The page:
Consumer connectivity: Creating customer-centric supply chains has been saved
Consumer connectivity: Creating customer-centric supply chains
Jump-start innovation with consumer supply chain data
With consumers becoming increasingly connected to businesses through digital technologies, the amount of consumer supply chain data available for analysis is surging. Organizations can use this well of data to create more customer-centric supply chains that enable breakthrough products, services, and business models.
Understanding consumer connectivity
What is consumer connectivity?
It’s a supply chain’s ability to digitally sense, motivate, and serve consumers, giving them exactly what they want at any time and place.
Consumer connectivity is powered by three types of consumer data:
- Sentiment: What consumers say they will do. (“I would really like product X”; “I want this type of feature”; “I am looking for something in this price range”; “I like to shop in this channel”)
- Behavior: What consumers actually do. (Shopping behavior, impressions, brand interactions, return rate, purchase price)
- Social: How consumers react to and share their experiences. (Reviews and ratings, referrals, personal discussions, social media comments)
This data can be acquired from first-party sources, such as the consumer. It can also be obtained or purchased from another party.
Consumer data can help a company understand who its end customers are, what they value, how they act, and what they’re thinking and feeling after a purchase or recent interaction. At a strategic level, it can also provide powerful insights into the consumer forces that are shaping industries. Ultimately, consumer data can help create a sustainable competitive advantage that separates winners from losers.
Turning data into consumer supply chain innovation and business value
Increased consumer supply chain connectivity can change how a business is organized and how products are delivered to market. This has a broad impact on all key business drivers, including overall profitability.
Harnessing the power of connected consumer data enables a customer-centric supply chain to react more quickly to market shifts and can help leaders understand (and proactively address) consumer needs. The results? Increased loyalty, sales, and profits.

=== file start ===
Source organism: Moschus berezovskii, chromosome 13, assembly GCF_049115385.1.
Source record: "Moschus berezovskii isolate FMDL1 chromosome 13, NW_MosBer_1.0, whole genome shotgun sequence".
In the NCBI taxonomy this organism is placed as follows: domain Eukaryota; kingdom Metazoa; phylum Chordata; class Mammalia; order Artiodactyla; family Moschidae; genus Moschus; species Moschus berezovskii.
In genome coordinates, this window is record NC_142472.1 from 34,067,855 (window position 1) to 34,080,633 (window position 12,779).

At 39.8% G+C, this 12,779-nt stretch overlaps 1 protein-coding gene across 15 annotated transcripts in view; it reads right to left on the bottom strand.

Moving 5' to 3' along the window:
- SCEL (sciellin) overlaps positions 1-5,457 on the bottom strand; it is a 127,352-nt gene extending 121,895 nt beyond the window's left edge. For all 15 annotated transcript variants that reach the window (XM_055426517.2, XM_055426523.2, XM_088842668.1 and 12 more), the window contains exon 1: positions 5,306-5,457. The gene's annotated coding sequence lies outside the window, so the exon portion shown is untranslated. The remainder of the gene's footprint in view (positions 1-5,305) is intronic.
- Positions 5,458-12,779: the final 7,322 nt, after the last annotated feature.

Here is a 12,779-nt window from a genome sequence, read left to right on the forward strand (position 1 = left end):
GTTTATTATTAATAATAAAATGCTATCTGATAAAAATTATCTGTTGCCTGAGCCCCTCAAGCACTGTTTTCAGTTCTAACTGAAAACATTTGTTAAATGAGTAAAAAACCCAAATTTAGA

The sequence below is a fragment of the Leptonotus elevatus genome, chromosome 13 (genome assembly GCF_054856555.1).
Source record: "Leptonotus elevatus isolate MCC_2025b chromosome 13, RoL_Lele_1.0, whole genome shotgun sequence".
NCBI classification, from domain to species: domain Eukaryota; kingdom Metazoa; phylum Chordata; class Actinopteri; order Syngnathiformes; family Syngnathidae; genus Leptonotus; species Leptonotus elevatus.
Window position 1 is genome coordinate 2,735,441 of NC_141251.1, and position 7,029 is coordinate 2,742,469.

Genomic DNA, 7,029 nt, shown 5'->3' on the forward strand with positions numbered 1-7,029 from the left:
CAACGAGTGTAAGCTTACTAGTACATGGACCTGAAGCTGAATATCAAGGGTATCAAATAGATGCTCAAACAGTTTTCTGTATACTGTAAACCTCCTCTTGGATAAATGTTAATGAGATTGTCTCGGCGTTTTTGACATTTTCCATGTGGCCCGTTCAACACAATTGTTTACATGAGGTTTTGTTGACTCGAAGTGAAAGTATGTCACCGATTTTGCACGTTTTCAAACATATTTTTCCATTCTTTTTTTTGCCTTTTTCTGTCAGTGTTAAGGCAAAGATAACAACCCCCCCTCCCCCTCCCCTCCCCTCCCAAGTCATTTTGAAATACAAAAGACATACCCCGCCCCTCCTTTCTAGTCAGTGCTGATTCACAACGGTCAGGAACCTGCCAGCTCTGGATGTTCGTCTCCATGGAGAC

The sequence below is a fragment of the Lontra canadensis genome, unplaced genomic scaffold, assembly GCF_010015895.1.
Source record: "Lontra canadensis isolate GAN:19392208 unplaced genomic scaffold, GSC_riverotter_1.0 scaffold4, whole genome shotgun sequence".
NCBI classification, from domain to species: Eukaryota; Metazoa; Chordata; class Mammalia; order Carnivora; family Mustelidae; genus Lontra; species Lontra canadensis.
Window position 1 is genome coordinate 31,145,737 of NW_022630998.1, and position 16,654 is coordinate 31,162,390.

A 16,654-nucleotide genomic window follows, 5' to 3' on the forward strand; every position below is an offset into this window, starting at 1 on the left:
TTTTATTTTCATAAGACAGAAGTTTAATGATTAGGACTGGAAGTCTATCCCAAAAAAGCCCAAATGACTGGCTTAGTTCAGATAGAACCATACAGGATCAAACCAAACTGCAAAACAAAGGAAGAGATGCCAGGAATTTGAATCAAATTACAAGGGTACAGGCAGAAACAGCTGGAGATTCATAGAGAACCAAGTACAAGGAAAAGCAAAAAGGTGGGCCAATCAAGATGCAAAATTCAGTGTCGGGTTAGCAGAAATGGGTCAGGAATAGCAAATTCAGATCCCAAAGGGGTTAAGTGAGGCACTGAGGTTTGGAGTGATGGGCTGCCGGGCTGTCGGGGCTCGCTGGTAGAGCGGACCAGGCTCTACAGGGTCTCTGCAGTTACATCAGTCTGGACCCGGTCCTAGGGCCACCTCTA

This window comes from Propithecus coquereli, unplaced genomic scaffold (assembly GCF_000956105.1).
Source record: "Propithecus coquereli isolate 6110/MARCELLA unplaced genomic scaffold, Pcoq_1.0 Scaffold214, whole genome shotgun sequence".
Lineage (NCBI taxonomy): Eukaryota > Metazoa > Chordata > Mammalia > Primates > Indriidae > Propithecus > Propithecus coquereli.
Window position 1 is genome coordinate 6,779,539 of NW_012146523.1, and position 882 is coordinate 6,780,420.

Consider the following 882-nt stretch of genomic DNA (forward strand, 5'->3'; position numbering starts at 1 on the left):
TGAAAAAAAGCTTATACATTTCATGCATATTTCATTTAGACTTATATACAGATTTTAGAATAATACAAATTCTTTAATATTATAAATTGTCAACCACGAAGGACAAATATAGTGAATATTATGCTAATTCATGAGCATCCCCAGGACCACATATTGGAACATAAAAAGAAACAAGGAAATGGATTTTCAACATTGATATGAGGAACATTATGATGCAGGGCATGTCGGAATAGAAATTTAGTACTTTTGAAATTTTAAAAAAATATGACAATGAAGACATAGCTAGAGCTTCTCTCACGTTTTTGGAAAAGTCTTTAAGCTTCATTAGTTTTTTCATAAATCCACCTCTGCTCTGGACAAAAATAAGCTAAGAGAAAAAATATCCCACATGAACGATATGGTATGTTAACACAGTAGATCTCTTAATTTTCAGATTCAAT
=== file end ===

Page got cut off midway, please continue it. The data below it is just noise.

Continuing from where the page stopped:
Consumer connectivity can also shift the entire supply chain paradigm. In the past, supply chains focused on cost or speed, despite the availability of broader business data. But now, thanks to the explosion in connected consumer data and the growing awareness of how data insights can drive value, companies are able to curate the right products, services, and experiences throughout their supply chains. This can help deliver organic revenue growth and enhanced operational efficiency.
For example, if a consumer is willing to pay more for a sustainably sourced product, a connected, customer-centric supply chain can satisfy that preference while building loyalty through satisfaction and at a higher price point. Improved consumer connectivity can also help an organization identify and understand shifts in consumer preferences to proactively assess the implications and capitalize on emerging opportunities.
As customer-centric supply chains start to collect, collate, and apply the three types of consumer data, they can form a more complete view of consumers. But even before that, supply chain managers can apply data analysis to make more strategic decisions around sourcing, distribution, or returns to improve opportunities across the entire supply chain.
Consumer connectivity by industry
Using connected consumer data to drive innovation in supply chain and manufacturing is important for every industry, but the potential business impact and current maturity level vary widely.
Cost versus action—and the cost of inaction
Today, every customer-centric supply chain should be collecting data to understand how consumers behave and to measure business performance against expectations. Doing so allows a supply chain to:
- Further explore and hone demand signals that can inform both forecasts and logistics
- Understand changes in consumer behavior and changes in demand and consumption
- Explore opportunities for new or adjacent market offerings or partnerships, especially if consumers do something surprising or if spending was skewed in an unexpected direction
- Design, develop, and deliver new offers and also support internal or external business cases
A key challenge when pursuing consumer connectivity is the vast scope and volume of data now being generated, along with the rising costs of shifting to (and delivering against) new business and operating models. For example, digital health care models and direct-to-consumer shipping provide the opportunity for higher margins and fewer intermediaries, but they likely require new technology infrastructure and higher spending for fulfillment and returns.
As companies shift to digital-first and customer-centric supply chains, they will need to actively manage costs to maintain profitable growth. Another key challenge for organizations looking to harness the power of consumer data is building trust, reassuring consumers that their data is being used appropriately and securely.
Despite the additional challenges and investments associated with consumer connectivity, this isn’t the time to stay on the sidelines while competitors lean into capitalizing on insights from consumer data. As companies get better at targeting consumers and choosing what features to deliver, organizations will need to achieve a similar level of targeted product design, influence, fulfillment, and purchasing to stay competitive.
Integrating connected consumer data into your fulfillment model will help you deliver the right product to the right consumer at the right time. And with the right price, organizations can create a virtuous cycle of happy consumers, repeat purchases, and word-of-mouth referrals.